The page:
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Laplace Eq. Cylinder and 3D Heat Equation

by splitringtail
Tags: cylinder, equation, heat, laplace
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Oct20-08, 12:21 AM
P: 59
Sorry, it does not seem that Latex is not compiling my code right so I will try my best to be clear.

1. The problem statement, all variables and given/known data

The curved surface of a cylinder of radius a is grounded while the end caps at z = L/2 are
maintained at opposite potentials ψ (r,θ, L/2)= V(r,θ).

Suppose that a simple solid brick with uniform initial temperature
is immersed at time t = 0 in a heat bath. The temperature ψ (r,t) within the material

∂ψ = ∇^2 ψ

with ψ(r,0)=T1 and ψ(at surface,t)=T2

I really just want to clear up some interpretations.

2. Relevant equations

Laplaican for Cylindrical and Rectangular Coordinates.

3. The attempt at a solution

I want to assume that grounded means the potential at the curved surface is zero, but I cannot find it in my notes or book or even online. After that it's just putting it in the equation, I have to solve both exterior and interior cases, nothing new.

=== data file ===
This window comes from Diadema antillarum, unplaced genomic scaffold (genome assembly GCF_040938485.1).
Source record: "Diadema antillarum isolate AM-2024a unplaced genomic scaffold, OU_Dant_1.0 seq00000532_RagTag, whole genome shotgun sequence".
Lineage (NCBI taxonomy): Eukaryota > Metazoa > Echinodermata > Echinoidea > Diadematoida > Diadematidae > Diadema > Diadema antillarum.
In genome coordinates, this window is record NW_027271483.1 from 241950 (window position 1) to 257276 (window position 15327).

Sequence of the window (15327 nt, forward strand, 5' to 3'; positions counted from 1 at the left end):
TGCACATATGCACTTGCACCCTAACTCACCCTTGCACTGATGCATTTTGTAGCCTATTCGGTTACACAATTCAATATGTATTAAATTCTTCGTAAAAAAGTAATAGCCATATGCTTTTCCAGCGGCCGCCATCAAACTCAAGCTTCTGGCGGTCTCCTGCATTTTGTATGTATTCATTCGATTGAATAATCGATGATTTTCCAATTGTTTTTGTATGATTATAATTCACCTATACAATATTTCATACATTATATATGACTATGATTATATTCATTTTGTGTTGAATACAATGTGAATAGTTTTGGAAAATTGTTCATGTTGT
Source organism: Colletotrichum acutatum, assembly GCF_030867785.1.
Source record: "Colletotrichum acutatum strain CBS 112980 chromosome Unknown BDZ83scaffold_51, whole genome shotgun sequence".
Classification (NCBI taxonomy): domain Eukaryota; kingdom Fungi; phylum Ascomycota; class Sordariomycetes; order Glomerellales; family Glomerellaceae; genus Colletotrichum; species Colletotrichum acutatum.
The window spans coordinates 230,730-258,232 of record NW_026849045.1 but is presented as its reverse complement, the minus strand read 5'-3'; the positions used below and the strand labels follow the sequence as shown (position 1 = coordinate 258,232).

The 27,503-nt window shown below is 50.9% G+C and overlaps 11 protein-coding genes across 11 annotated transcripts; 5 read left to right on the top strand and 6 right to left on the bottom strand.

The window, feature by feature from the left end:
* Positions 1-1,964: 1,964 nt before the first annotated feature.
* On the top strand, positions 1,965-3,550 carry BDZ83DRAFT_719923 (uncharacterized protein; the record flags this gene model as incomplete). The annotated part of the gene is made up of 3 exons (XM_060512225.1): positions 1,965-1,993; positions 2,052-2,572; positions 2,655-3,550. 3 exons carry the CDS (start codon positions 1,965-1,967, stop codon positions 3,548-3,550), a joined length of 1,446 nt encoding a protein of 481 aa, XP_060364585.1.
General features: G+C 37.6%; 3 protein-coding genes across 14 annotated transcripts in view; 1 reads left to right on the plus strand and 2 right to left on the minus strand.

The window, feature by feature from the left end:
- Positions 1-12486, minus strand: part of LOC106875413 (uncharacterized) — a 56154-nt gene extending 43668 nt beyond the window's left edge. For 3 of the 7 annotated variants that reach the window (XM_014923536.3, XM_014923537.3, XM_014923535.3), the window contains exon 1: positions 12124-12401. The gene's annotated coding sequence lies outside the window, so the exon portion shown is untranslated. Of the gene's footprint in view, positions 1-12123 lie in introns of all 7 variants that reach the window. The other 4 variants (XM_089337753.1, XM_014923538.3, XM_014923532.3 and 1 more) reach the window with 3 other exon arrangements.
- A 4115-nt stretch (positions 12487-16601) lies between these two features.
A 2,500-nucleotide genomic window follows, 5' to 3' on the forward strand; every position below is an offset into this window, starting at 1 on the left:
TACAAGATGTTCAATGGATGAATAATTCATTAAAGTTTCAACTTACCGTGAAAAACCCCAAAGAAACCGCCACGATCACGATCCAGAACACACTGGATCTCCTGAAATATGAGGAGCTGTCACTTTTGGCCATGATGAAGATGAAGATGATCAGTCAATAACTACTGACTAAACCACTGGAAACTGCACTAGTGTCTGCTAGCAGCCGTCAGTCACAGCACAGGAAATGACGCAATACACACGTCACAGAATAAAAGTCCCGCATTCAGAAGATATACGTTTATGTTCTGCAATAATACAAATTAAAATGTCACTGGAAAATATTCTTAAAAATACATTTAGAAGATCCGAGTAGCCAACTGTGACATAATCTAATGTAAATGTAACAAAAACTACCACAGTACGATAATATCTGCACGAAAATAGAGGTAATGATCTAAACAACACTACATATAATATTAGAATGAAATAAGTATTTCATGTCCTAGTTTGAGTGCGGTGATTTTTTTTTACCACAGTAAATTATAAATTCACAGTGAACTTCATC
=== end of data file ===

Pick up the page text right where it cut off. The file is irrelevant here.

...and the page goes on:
The second question is really confusing me in choosing the appropriate separation constants. Now we solved the 3-D Laplace equation in rectangular coordinates. The separation constants I choose were

a^2 b^2 c^2 = 0 this implies that a^2 = b^2 + c^2

this gives you a sin/cos solutions in two directions and a sinh/cosh in one solution one direction. I choose the sinh/cosh solution for the direction w/ the non-homogeneous boundary, which you repeat six times to get a complete solution. Now for the question given, I want to choose

a^2 b^2 c^2 d= 0 this implies that

d= a^2 b^2 c^2

so, all my solutions are in the sin/cos form except T??

We have T' + k (d) T = 0, since a,b,c are > 0 (other cases are trivial solutions), then d < 0 and k > 0, so I can have an exp(), solution.

I was really wanting a way to work in a sinh/cosh solution, so that I could use what I got from the previous homework, but I guess it is just a little modification. I guess that makes since b/c it is some form of a wave equation. It seems non-intuitive to me.
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